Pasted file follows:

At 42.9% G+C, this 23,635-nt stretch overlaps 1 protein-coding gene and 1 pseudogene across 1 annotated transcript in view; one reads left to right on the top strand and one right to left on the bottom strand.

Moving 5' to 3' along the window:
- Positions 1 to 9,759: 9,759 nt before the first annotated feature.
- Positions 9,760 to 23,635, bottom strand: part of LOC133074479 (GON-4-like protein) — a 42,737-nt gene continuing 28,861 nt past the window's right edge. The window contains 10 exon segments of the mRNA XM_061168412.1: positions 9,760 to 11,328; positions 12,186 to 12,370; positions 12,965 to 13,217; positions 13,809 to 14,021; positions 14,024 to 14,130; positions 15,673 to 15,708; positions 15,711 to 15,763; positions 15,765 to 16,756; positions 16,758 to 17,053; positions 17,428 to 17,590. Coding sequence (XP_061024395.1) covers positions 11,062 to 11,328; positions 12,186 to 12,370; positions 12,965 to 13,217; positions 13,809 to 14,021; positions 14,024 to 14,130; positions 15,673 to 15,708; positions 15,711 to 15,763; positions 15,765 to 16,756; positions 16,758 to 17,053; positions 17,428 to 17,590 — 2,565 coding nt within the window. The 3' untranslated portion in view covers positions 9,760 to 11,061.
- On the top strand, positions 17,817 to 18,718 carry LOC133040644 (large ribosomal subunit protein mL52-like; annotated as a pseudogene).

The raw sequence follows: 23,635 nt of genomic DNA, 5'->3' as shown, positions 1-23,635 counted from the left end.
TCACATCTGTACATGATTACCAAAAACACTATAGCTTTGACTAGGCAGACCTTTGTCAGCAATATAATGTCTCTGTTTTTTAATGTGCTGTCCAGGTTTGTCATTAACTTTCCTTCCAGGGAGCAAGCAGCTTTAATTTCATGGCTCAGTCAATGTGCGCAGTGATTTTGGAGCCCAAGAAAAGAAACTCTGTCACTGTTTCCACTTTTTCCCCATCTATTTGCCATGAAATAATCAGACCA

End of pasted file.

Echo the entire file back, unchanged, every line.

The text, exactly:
At 42.9% G+C, this 23,635-nt stretch overlaps 1 protein-coding gene and 1 pseudogene across 1 annotated transcript in view; one reads left to right on the top strand and one right to left on the bottom strand.

Moving 5' to 3' along the window:
- Positions 1 to 9,759: 9,759 nt before the first annotated feature.
- Positions 9,760 to 23,635, bottom strand: part of LOC133074479 (GON-4-like protein) — a 42,737-nt gene continuing 28,861 nt past the window's right edge. The window contains 10 exon segments of the mRNA XM_061168412.1: positions 9,760 to 11,328; positions 12,186 to 12,370; positions 12,965 to 13,217; positions 13,809 to 14,021; positions 14,024 to 14,130; positions 15,673 to 15,708; positions 15,711 to 15,763; positions 15,765 to 16,756; positions 16,758 to 17,053; positions 17,428 to 17,590. Coding sequence (XP_061024395.1) covers positions 11,062 to 11,328; positions 12,186 to 12,370; positions 12,965 to 13,217; positions 13,809 to 14,021; positions 14,024 to 14,130; positions 15,673 to 15,708; positions 15,711 to 15,763; positions 15,765 to 16,756; positions 16,758 to 17,053; positions 17,428 to 17,590 — 2,565 coding nt within the window. The 3' untranslated portion in view covers positions 9,760 to 11,061.
- On the top strand, positions 17,817 to 18,718 carry LOC133040644 (large ribosomal subunit protein mL52-like; annotated as a pseudogene).

The raw sequence follows: 23,635 nt of genomic DNA, 5'->3' as shown, positions 1-23,635 counted from the left end.
TCACATCTGTACATGATTACCAAAAACACTATAGCTTTGACTAGGCAGACCTTTGTCAGCAATATAATGTCTCTGTTTTTTAATGTGCTGTCCAGGTTTGTCATTAACTTTCCTTCCAGGGAGCAAGCAGCTTTAATTTCATGGCTCAGTCAATGTGCGCAGTGATTTTGGAGCCCAAGAAAAGAAACTCTGTCACTGTTTCCACTTTTTCCCCATCTATTTGCCATGAAATAATCAGACCA